• “I am not the woman president of Harvard, I am the President of Harvard.” 
                                                                                                                                – Drew Gilpin Faust
  • “Women generally get the job when it’s a lost cause, a basket case, a bankruptcy, and they turn it around.” 
                                              – Christine Lagarde, Managing Director, International Monetary Fund
  •  “I don’t like quotas, but I like what they do.” 
                                                        – Viviane Reding, First VP for Citizenship, European Commission
  • “We are all judged, determined, and held back by very gender-determined stereotypes.” 
                                                             – Sheryl Sandberg, COO of Facebook and author of “Lean In”

These and other thought-provoking topics were discussed last January at a panel about how to close gender gaps at the highest levels of economic decision-making.  The venue was the session on Women in Economic Decision-Making at the World Economic Forum in Davos, Switzerland.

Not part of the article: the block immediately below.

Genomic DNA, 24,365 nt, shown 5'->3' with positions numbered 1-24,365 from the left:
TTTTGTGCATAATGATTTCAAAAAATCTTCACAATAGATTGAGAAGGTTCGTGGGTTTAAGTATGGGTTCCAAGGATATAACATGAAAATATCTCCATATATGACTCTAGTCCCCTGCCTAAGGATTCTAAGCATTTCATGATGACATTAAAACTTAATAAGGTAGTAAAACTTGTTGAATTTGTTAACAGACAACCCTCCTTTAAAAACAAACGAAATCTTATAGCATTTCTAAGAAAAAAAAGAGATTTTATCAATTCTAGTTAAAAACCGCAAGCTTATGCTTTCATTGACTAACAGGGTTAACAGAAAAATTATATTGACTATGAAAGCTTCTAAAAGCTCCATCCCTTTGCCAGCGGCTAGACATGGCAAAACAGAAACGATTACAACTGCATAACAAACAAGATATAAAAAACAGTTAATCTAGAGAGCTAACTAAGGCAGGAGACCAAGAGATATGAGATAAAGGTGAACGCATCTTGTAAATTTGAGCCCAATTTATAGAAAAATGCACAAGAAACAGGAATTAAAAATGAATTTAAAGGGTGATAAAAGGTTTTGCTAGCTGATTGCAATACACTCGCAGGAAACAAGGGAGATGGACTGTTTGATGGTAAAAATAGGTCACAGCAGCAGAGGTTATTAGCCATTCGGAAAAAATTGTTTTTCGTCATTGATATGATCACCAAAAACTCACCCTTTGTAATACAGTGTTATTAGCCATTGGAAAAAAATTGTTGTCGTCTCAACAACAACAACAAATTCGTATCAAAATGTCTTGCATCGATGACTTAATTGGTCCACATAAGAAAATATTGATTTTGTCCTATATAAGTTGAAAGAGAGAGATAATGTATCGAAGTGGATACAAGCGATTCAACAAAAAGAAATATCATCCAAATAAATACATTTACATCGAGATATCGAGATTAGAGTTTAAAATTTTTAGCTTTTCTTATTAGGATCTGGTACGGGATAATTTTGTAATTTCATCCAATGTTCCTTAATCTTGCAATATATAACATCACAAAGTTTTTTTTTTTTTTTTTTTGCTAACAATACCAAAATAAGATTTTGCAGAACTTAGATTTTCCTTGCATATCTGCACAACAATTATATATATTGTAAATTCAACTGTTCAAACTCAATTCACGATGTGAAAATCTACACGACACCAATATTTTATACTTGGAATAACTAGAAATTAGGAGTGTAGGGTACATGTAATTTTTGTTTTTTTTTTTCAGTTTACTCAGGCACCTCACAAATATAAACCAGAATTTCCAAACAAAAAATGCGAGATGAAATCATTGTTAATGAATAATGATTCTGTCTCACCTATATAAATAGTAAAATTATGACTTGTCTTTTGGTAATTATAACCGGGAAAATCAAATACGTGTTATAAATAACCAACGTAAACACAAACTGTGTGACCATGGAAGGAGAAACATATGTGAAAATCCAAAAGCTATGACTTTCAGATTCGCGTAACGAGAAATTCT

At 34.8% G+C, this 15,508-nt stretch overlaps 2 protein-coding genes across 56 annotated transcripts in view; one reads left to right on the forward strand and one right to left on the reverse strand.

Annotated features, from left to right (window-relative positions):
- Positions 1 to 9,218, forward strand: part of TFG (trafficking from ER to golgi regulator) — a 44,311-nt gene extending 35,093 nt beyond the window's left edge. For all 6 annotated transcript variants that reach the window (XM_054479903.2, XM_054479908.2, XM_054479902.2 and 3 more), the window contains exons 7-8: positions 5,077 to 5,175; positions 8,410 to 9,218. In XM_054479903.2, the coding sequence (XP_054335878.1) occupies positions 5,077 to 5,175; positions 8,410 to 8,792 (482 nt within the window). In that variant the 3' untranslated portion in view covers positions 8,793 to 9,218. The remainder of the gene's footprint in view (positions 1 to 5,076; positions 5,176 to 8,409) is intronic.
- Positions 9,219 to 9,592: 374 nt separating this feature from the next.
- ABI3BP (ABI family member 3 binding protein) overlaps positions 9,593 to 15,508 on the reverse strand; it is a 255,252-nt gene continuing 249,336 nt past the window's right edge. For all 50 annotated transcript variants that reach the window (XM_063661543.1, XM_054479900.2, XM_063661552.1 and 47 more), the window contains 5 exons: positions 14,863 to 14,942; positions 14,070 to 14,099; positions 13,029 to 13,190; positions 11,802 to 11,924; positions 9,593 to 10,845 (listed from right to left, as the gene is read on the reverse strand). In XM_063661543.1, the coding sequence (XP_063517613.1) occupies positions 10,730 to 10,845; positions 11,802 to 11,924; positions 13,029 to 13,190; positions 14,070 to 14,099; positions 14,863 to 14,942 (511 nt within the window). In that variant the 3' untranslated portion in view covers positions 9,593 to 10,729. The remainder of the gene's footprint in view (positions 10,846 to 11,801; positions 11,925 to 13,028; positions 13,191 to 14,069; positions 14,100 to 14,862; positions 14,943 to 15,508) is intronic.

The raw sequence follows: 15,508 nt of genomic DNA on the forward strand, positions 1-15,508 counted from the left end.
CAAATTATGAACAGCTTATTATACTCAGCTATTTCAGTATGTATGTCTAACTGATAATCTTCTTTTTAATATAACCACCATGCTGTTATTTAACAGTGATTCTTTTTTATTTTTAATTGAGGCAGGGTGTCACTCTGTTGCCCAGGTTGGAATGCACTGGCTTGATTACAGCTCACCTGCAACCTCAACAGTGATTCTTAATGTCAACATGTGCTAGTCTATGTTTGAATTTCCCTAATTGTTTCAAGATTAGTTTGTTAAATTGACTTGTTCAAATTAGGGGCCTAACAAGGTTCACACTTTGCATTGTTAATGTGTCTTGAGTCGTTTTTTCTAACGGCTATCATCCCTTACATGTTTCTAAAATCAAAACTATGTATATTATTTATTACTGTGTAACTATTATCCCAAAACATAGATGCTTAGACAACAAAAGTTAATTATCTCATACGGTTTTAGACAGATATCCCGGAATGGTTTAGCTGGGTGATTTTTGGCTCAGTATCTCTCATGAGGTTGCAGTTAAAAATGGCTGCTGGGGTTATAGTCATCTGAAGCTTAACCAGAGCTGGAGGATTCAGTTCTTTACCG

The panel consisted of seven high-profile women leaders and thinkers from around the globe and a male CEO from a U.S. executive search firm.
Several panelists shared their personal experiences about making their way to top leadership positions, and how they dealt with stereotyping and gender bias in their careers.

This event was also the first time Sheryl Sandberg, author of the best-seller “Lean In,” has talked about gender issues in the workplace.

I encourage you to watch this video of the full session. It’s well worth your time, plus you get to hear the way the IMF chief summed up the panel’s conclusion about women’s participation in the global economy:  “The evidence is clear, as is the message: When women do better, economies do better.”